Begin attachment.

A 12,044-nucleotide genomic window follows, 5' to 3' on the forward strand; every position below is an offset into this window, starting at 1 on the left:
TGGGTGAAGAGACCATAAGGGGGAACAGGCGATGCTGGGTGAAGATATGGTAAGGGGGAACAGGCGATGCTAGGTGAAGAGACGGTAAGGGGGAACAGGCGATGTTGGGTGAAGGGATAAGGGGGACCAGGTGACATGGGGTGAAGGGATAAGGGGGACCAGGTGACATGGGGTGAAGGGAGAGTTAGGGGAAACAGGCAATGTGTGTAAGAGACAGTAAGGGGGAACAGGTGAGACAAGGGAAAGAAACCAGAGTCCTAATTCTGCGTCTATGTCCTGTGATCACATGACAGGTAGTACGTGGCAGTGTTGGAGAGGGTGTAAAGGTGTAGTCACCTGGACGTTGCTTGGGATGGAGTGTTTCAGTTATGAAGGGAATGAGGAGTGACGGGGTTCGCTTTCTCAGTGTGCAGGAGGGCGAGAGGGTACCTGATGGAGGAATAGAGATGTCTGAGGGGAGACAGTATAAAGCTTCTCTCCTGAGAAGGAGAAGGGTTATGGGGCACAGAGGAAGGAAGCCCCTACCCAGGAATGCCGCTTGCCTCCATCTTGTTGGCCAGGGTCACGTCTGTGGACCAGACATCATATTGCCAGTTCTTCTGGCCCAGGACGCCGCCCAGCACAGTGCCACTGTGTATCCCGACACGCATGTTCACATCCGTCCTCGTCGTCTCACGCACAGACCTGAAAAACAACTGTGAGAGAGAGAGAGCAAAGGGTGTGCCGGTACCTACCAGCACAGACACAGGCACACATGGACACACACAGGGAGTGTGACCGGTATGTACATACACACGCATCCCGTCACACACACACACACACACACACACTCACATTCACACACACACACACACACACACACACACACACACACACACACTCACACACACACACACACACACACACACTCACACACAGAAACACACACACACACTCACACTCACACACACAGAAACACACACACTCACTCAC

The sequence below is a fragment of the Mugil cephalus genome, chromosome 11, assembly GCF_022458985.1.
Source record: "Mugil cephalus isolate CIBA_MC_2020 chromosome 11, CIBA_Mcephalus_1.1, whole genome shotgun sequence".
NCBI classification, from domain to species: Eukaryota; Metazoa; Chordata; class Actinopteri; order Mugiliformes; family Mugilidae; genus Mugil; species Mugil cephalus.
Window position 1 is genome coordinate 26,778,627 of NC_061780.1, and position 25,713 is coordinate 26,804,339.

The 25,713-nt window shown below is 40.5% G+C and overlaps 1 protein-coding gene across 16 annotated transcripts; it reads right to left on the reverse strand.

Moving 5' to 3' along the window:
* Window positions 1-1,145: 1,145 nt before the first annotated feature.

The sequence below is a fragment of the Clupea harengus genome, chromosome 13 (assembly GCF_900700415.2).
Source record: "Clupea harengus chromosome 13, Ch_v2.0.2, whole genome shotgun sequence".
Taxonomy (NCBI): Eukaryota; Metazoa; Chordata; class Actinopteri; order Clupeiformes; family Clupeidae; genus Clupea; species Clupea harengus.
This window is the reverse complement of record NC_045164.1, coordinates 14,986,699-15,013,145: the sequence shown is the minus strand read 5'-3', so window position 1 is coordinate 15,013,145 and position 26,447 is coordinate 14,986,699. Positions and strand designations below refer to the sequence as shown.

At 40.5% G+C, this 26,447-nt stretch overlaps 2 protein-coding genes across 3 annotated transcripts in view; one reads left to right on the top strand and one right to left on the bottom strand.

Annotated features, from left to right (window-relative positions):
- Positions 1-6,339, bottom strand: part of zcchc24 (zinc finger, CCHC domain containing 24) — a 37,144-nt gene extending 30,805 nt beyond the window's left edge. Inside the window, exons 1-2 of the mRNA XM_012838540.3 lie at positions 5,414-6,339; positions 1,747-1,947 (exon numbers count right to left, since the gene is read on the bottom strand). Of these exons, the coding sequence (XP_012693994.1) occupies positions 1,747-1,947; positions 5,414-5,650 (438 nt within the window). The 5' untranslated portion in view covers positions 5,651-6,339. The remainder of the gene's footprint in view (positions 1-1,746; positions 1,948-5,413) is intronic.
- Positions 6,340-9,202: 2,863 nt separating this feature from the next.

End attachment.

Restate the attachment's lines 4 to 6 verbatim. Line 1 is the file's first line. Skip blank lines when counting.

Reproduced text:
Source record: "Mugil cephalus isolate CIBA_MC_2020 chromosome 11, CIBA_Mcephalus_1.1, whole genome shotgun sequence".
NCBI classification, from domain to species: Eukaryota; Metazoa; Chordata; class Actinopteri; order Mugiliformes; family Mugilidae; genus Mugil; species Mugil cephalus.
Window position 1 is genome coordinate 26,778,627 of NC_061780.1, and position 25,713 is coordinate 26,804,339.